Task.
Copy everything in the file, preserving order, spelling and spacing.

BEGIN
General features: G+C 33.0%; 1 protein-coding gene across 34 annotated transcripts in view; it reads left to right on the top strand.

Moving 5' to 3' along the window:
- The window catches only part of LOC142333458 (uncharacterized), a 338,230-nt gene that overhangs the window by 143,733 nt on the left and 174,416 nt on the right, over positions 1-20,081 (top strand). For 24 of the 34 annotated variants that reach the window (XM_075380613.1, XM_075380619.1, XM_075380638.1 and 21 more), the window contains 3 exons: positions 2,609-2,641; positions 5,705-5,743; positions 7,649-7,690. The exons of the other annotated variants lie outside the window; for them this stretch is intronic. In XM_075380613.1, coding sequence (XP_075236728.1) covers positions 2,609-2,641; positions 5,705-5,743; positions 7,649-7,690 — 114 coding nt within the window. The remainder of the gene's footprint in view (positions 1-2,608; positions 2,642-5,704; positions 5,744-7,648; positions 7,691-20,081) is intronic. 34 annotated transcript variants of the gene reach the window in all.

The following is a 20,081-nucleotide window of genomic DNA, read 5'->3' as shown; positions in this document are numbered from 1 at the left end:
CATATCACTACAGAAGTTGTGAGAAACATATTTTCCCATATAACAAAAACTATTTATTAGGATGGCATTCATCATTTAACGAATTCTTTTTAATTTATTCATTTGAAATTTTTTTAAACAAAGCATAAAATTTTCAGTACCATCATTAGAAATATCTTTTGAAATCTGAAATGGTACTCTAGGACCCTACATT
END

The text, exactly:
General features: G+C 33.0%; 1 protein-coding gene across 34 annotated transcripts in view; it reads left to right on the top strand.

Moving 5' to 3' along the window:
- The window catches only part of LOC142333458 (uncharacterized), a 338,230-nt gene that overhangs the window by 143,733 nt on the left and 174,416 nt on the right, over positions 1-20,081 (top strand). For 24 of the 34 annotated variants that reach the window (XM_075380613.1, XM_075380619.1, XM_075380638.1 and 21 more), the window contains 3 exons: positions 2,609-2,641; positions 5,705-5,743; positions 7,649-7,690. The exons of the other annotated variants lie outside the window; for them this stretch is intronic. In XM_075380613.1, coding sequence (XP_075236728.1) covers positions 2,609-2,641; positions 5,705-5,743; positions 7,649-7,690 — 114 coding nt within the window. The remainder of the gene's footprint in view (positions 1-2,608; positions 2,642-5,704; positions 5,744-7,648; positions 7,691-20,081) is intronic. 34 annotated transcript variants of the gene reach the window in all.

The following is a 20,081-nucleotide window of genomic DNA, read 5'->3' as shown; positions in this document are numbered from 1 at the left end:
CATATCACTACAGAAGTTGTGAGAAACATATTTTCCCATATAACAAAAACTATTTATTAGGATGGCATTCATCATTTAACGAATTCTTTTTAATTTATTCATTTGAAATTTTTTTAAACAAAGCATAAAATTTTCAGTACCATCATTAGAAATATCTTTTGAAATCTGAAATGGTACTCTAGGACCCTACATT